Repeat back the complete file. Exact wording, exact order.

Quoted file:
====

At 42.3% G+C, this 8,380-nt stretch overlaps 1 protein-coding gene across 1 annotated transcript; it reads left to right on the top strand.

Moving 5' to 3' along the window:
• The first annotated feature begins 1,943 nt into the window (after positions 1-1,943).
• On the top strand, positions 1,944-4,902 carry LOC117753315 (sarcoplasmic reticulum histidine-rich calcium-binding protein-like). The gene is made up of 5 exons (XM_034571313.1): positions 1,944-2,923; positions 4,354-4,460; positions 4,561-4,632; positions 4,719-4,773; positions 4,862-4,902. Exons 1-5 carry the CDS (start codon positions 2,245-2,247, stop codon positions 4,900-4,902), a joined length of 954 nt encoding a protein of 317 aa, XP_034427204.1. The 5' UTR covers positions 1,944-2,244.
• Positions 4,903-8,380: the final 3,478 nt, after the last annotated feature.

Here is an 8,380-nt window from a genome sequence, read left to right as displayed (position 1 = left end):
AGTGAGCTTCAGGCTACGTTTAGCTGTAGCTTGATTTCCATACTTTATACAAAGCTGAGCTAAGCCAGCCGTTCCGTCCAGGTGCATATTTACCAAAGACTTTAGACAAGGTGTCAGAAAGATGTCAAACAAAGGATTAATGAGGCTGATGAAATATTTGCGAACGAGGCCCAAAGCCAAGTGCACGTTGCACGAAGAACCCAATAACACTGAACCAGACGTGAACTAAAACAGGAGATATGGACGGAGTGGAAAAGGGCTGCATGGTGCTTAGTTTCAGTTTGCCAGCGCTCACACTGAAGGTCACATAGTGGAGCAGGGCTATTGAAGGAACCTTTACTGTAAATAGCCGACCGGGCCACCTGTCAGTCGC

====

At 42.3% G+C, this 8,380-nt stretch overlaps 1 protein-coding gene across 1 annotated transcript; it reads left to right on the top strand.

Moving 5' to 3' along the window:
• The first annotated feature begins 1,943 nt into the window (after positions 1-1,943).
• On the top strand, positions 1,944-4,902 carry LOC117753315 (sarcoplasmic reticulum histidine-rich calcium-binding protein-like). The gene is made up of 5 exons (XM_034571313.1): positions 1,944-2,923; positions 4,354-4,460; positions 4,561-4,632; positions 4,719-4,773; positions 4,862-4,902. Exons 1-5 carry the CDS (start codon positions 2,245-2,247, stop codon positions 4,900-4,902), a joined length of 954 nt encoding a protein of 317 aa, XP_034427204.1. The 5' UTR covers positions 1,944-2,244.
• Positions 4,903-8,380: the final 3,478 nt, after the last annotated feature.

Here is an 8,380-nt window from a genome sequence, read left to right as displayed (position 1 = left end):
AGTGAGCTTCAGGCTACGTTTAGCTGTAGCTTGATTTCCATACTTTATACAAAGCTGAGCTAAGCCAGCCGTTCCGTCCAGGTGCATATTTACCAAAGACTTTAGACAAGGTGTCAGAAAGATGTCAAACAAAGGATTAATGAGGCTGATGAAATATTTGCGAACGAGGCCCAAAGCCAAGTGCACGTTGCACGAAGAACCCAATAACACTGAACCAGACGTGAACTAAAACAGGAGATATGGACGGAGTGGAAAAGGGCTGCATGGTGCTTAGTTTCAGTTTGCCAGCGCTCACACTGAAGGTCACATAGTGGAGCAGGGCTATTGAAGGAACCTTTACTGTAAATAGCCGACCGGGCCACCTGTCAGTCGC